Corvallis vicinity map

A vicinity map shows the general location of the proposed Corvallis development, which would add up to 1,180 single- and multi-family homes on Fountain's northeastern boundary. 

The Fountain City Council approved a request last week that will add nearly 1,200 single- and multi-family homes, a new school and several businesses on the city’s northeastern boundary.

The council unanimously approved a new design plan for an approximately 275-acre development called Corvallis, located south of Fontaine Boulevard and west of Marksheffel Road. It will be along a rapidly growing corridor surrounded by other developments, including Banning Lewis Ranch to the north and Lorson Ranch to the east.

Last week’s approval overrides a previous master plan approved in 1989 for residential and commercial development in this area, known as Crescent Heights, Fountain Planning Supervisor Kristy Martinez said. Since then, the property has been used for agricultural grazing, but now owner HPHR Properties LLC will develop the land in a similar manner to the 1989 master plan, she said.

Corvallis will include at most 1,180 single- and multi-family homes, a 12-acre elementary school site for the Widefield School District, about 45 acres of open space, and 36 acres of retail, restaurant and office space, said Jason Alwine of Matrix Design Group, the planner and engineering firm for the Corvallis development. A future public safety center site, which Fountain’s fire and police departments could use, is also planned, he said.

The controversial proposal drew criticism from adjacent residents concerned there won’t be enough water to support additional development. They also worried traffic would increase as more people moved into an area they said is already crowded.

“Stop sardining us,” said Rachel Detoy, who lives in Cottonwood Grove, directly to the east of the proposed development. “What are we doing? Cookie-cutter, close-proximity houses. How’s that quality of living in Colorado?”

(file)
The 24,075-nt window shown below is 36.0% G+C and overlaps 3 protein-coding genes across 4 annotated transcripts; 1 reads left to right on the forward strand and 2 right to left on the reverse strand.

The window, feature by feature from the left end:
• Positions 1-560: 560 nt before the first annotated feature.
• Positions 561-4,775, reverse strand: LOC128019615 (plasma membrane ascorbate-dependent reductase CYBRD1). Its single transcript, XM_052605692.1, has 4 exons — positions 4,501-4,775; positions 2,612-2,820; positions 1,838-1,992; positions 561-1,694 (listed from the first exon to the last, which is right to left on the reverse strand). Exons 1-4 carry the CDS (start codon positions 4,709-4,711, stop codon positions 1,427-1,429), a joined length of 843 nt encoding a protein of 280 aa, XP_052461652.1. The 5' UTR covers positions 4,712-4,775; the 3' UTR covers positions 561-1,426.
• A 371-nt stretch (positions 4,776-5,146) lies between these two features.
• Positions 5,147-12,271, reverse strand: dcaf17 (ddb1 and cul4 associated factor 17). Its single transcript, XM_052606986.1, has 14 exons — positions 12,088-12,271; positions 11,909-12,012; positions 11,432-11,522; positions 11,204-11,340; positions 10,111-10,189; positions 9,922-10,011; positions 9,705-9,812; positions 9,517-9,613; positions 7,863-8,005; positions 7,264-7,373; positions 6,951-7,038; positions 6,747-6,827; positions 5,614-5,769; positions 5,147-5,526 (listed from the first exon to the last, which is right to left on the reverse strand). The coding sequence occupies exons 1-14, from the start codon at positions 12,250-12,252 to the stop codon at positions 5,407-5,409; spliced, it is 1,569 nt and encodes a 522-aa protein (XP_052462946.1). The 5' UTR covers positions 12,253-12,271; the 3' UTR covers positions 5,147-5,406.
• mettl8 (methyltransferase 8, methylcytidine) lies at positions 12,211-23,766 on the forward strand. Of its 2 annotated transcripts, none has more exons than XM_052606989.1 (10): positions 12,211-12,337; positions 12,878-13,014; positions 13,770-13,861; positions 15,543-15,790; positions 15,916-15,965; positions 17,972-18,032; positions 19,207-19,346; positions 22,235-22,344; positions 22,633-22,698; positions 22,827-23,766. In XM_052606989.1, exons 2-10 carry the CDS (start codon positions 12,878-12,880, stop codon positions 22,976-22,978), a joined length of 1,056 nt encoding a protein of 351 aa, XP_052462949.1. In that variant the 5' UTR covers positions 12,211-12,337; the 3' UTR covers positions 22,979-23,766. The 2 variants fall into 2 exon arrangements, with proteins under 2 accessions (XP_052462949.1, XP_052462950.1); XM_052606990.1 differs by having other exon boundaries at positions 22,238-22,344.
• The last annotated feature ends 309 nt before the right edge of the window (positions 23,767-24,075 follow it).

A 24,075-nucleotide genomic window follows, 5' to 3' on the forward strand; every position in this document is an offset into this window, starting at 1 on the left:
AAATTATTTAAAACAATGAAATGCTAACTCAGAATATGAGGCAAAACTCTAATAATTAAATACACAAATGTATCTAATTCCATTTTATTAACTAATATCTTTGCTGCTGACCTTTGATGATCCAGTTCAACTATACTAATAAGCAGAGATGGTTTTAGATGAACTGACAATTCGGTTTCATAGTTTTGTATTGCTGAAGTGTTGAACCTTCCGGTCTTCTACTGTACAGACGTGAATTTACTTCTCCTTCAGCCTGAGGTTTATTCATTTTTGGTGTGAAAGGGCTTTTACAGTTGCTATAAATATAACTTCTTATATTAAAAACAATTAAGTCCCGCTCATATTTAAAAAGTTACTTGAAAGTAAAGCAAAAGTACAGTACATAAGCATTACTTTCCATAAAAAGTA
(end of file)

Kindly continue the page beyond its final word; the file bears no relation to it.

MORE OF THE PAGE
Fountain seeking water as developers propose enough homes to quadruple the town

When developers brought the new design plan to city planners they first sought to build 1,794 single- and multi-family homes in Corvallis, Alwine said. But after some community pushback the developer reduced the number of homes back down to a maximum of 1,180, matching what was originally approved 32 years ago, he said.

The new plan calls for 275 acres of space compared with the 308 acres approved in the original plan, which boosts density from 3.38 units per acre to 4.29 units an acre, he said.

The developer also removed 33 acres — or 51% — of commercial space, reduced Corvallis’ residential areas to 57% of the overall development, and increased parks and open space from the originally approved 13 acres up to 46 acres, meeting documents show.

“We’re a little smaller at 257 acres versus 308,” Alwine said. “But we have less residential acreage even though we have the same amount of units.”

Detoy said water supply is a concern because Fountain currently owns enough water to serve just over the equivalent of 1,200 taps, and developers have said they envision quadrupling the city's size up to about 40,000 homes. Fountain City Manager Scott Trainer has said the city’s chances of adding more than 30,000 homes are “slim to none.”

“Is it going to be like this in the future?” Detoy said. “To approve a plan without looking at the devastation it could have on the future is irresponsible. It’s immoral.”

The Widefield Water and Sanitation District will provide water and wastewater services to the new development. The district has indicated it has enough water to supply Corvallis, planners said. The Widefield and Security water and sanitation districts serve about 20% of Fountain’s land.

Residents were also concerned about increased traffic in an area where they said it is already an issue. The site is located at the intersection of Fontaine Boulevard and Marksheffel Road, two of the city’s major roadways.

“We’re going to continue to grow with these new development plans, and traffic is a huge, huge issue. It’s going to become worse,” said Traci Herrera, who lives in The Glen at Widefield, south of Corvallis.

Developers plan to widen Fontaine Boulevard and will complete road connections to The Glen at Widefield to provide multiple north and south access routes to Fontaine Boulevard, Mesa Ridge Parkway, the proposed elementary school and commercial areas within Corvallis, Alwine said.

The cities of Fountain and Colorado Springs, El Paso County and the Colorado Department of Transportation are also involved in discussions about how to improve roadways and address traffic locally, Alwine said.

“Those studies are happening today whether or not this project gets approved or moved forward,” he said.

 

Reporter

Breeanna Jent covers El Paso County government. She previously worked as the editorial assistant for the Pikes Peak Newspapers and joined their sister paper, The Gazette, in 2020.

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